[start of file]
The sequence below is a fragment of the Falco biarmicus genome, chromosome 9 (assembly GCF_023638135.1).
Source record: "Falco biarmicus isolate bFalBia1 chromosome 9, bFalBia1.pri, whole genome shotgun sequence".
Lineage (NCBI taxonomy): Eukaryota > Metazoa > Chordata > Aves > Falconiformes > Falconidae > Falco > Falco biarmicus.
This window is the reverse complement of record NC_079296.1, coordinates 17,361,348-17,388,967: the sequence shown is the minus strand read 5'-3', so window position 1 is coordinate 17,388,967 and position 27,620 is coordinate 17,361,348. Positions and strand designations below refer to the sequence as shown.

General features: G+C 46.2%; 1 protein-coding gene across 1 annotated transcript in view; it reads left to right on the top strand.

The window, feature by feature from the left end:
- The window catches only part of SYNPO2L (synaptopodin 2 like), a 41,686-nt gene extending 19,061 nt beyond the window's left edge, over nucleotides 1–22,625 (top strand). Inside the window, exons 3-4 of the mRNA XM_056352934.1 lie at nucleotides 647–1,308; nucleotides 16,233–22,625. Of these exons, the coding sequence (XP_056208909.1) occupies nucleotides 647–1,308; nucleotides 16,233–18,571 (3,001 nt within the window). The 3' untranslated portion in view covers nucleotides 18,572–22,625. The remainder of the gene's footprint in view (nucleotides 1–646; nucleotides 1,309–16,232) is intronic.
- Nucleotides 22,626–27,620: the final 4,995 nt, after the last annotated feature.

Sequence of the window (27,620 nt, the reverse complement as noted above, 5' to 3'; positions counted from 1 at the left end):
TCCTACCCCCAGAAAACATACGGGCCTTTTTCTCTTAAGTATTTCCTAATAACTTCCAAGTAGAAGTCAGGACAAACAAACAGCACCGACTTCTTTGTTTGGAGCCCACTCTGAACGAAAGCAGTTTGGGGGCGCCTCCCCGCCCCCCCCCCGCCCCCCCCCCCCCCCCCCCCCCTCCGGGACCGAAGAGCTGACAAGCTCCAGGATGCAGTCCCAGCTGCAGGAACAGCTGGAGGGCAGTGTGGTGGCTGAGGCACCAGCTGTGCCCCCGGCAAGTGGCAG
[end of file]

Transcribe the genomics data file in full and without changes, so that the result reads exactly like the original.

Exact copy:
The sequence below is a fragment of the Falco biarmicus genome, chromosome 9 (assembly GCF_023638135.1).
Source record: "Falco biarmicus isolate bFalBia1 chromosome 9, bFalBia1.pri, whole genome shotgun sequence".
Lineage (NCBI taxonomy): Eukaryota > Metazoa > Chordata > Aves > Falconiformes > Falconidae > Falco > Falco biarmicus.
This window is the reverse complement of record NC_079296.1, coordinates 17,361,348-17,388,967: the sequence shown is the minus strand read 5'-3', so window position 1 is coordinate 17,388,967 and position 27,620 is coordinate 17,361,348. Positions and strand designations below refer to the sequence as shown.

General features: G+C 46.2%; 1 protein-coding gene across 1 annotated transcript in view; it reads left to right on the top strand.

The window, feature by feature from the left end:
- The window catches only part of SYNPO2L (synaptopodin 2 like), a 41,686-nt gene extending 19,061 nt beyond the window's left edge, over nucleotides 1–22,625 (top strand). Inside the window, exons 3-4 of the mRNA XM_056352934.1 lie at nucleotides 647–1,308; nucleotides 16,233–22,625. Of these exons, the coding sequence (XP_056208909.1) occupies nucleotides 647–1,308; nucleotides 16,233–18,571 (3,001 nt within the window). The 3' untranslated portion in view covers nucleotides 18,572–22,625. The remainder of the gene's footprint in view (nucleotides 1–646; nucleotides 1,309–16,232) is intronic.
- Nucleotides 22,626–27,620: the final 4,995 nt, after the last annotated feature.

Sequence of the window (27,620 nt, the reverse complement as noted above, 5' to 3'; positions counted from 1 at the left end):
TCCTACCCCCAGAAAACATACGGGCCTTTTTCTCTTAAGTATTTCCTAATAACTTCCAAGTAGAAGTCAGGACAAACAAACAGCACCGACTTCTTTGTTTGGAGCCCACTCTGAACGAAAGCAGTTTGGGGGCGCCTCCCCGCCCCCCCCCCGCCCCCCCCCCCCCCCCCCCCCCTCCGGGACCGAAGAGCTGACAAGCTCCAGGATGCAGTCCCAGCTGCAGGAACAGCTGGAGGGCAGTGTGGTGGCTGAGGCACCAGCTGTGCCCCCGGCAAGTGGCAG